One day I spotted a bike at a garage sale where the lady said she had won in a sweepstakes and it had never been ridden. It was a Schwinn World Traveler with water bottle cages, a rear rack and one of those blue gel pads on the saddle. Seemed like a good buy so I picked it up. It just happened that the club was having one of their annual rides called The Streak the next weekend so I signed up for the 50 mile distance since it was only a few miles more than I'd ridden in club rides. I knew I wasn't up to riding the 100 mile route.
Wearing a regular pair of walking shorts, I paid my registration, picked up my T-shirt and ride number, filled the water bottle that came in my rider pack and I was ready to go. I started somewhere around the middle of the 600 to 700 riders in the 50 and it soon became apparent that most of them could ride a lot faster than I could, they were passing me right and left. I made it to the 12 mile water stop with a number of people still behind me so I figured I was doing OK for a 60 year old beginner. Three more like that and I would have finished the 50 miler; piece of cake.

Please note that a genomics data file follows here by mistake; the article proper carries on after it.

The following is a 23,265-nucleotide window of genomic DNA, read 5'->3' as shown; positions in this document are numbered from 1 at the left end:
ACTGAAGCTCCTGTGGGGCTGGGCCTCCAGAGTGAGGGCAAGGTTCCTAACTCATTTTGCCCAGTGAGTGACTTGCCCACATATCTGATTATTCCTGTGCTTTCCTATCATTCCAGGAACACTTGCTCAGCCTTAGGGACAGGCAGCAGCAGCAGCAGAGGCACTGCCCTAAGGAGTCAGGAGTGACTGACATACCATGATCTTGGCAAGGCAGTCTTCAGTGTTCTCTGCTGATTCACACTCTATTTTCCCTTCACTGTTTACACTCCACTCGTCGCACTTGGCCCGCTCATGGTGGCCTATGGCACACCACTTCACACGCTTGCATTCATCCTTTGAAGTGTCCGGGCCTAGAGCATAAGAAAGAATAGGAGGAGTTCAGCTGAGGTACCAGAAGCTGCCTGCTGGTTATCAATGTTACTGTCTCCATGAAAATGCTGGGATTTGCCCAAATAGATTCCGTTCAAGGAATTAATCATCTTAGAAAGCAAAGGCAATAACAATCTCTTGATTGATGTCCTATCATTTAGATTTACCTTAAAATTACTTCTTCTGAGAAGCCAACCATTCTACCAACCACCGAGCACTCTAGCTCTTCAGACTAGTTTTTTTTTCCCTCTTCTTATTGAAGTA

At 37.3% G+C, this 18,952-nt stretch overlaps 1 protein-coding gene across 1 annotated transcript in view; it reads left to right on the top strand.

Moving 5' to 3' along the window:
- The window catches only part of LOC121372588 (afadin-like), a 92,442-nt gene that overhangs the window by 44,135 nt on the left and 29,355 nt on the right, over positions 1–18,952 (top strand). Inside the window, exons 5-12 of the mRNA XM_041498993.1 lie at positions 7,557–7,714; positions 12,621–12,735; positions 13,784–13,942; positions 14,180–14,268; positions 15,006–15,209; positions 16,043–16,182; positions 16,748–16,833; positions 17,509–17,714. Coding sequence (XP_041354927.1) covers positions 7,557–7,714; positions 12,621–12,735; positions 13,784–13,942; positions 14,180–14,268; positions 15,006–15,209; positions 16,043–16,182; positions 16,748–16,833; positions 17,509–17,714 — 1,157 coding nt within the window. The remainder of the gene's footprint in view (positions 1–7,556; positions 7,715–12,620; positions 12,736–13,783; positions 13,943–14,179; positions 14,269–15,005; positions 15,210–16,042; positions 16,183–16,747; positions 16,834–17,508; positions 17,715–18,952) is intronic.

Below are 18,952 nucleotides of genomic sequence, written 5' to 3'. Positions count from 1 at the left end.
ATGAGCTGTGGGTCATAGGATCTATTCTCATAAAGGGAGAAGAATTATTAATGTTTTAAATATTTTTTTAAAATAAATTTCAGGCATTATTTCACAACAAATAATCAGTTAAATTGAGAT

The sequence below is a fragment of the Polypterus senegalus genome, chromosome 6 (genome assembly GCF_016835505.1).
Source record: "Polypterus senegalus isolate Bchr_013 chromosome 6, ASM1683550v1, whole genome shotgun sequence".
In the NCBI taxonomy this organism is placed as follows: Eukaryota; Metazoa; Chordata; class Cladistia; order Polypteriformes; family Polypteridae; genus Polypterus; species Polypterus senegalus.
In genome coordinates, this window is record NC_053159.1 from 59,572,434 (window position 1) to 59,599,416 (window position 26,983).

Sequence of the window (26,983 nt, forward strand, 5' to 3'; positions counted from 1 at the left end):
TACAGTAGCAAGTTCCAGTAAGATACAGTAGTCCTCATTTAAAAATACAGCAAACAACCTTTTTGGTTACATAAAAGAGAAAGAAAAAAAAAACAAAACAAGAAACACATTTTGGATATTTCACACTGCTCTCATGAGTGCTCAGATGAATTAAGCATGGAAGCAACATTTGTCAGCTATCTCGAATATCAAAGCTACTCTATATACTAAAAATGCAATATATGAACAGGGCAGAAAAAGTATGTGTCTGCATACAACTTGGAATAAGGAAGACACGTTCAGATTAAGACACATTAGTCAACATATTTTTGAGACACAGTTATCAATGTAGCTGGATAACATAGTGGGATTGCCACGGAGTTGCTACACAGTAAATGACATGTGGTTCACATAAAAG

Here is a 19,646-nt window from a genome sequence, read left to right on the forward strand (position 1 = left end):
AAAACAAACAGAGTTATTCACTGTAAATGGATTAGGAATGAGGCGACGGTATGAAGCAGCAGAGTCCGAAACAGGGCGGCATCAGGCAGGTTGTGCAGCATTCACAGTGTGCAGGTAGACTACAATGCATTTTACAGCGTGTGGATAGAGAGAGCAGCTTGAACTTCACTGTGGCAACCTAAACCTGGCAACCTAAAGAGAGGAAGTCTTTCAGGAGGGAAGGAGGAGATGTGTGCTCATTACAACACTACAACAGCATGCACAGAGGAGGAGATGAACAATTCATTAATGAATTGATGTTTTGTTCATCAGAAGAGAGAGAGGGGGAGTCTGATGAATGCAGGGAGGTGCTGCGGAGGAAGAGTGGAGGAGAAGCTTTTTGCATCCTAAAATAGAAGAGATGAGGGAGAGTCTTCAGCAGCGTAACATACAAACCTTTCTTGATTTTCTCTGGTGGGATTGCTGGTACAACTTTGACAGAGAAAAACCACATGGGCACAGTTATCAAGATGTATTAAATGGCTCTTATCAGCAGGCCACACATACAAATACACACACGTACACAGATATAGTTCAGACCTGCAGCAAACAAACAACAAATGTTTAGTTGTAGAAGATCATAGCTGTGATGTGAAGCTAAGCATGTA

By the time I made it to the 25 mile water stop, I was in pure misery and could barely walk. Someone noticed my problem and took pity on me. He gave me a green can of stuff called Bag Balm and told me to go in the porta potty and apply a good coat of it on the sore and raw places and then throw that stupid blue thing away. Also, when I got back, to buy some padded cycling shorts.